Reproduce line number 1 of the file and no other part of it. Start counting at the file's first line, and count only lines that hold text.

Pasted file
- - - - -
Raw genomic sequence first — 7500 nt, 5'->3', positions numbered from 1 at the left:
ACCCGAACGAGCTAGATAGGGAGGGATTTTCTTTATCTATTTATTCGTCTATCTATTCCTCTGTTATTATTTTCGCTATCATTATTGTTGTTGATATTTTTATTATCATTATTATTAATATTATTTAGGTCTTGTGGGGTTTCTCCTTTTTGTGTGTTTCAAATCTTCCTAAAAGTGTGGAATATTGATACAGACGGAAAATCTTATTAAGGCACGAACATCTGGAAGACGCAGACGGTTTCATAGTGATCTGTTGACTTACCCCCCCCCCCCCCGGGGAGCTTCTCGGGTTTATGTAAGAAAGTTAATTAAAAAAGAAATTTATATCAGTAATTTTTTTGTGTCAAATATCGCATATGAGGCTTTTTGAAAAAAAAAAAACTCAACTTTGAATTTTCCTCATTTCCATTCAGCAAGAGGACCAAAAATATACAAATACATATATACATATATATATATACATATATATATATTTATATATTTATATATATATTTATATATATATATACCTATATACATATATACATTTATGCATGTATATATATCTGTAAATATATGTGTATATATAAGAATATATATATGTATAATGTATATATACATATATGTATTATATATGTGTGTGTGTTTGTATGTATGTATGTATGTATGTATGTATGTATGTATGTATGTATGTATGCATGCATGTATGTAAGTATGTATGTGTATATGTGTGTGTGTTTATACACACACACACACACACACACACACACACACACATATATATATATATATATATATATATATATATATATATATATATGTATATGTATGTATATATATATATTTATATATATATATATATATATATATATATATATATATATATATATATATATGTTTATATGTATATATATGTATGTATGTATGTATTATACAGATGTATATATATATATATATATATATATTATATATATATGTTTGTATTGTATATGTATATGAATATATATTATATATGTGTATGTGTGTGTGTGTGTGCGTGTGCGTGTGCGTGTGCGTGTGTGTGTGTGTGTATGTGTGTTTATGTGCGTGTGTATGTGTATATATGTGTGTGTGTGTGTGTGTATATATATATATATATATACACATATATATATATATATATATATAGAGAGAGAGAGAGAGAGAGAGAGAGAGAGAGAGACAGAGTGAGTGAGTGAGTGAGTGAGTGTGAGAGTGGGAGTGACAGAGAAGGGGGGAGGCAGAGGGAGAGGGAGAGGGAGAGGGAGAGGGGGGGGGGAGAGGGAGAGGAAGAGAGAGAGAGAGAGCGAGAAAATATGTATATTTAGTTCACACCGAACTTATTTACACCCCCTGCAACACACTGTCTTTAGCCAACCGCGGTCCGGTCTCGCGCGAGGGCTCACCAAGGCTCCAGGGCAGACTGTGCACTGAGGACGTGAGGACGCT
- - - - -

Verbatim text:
Raw genomic sequence first — 7500 nt, 5'->3', positions numbered from 1 at the left: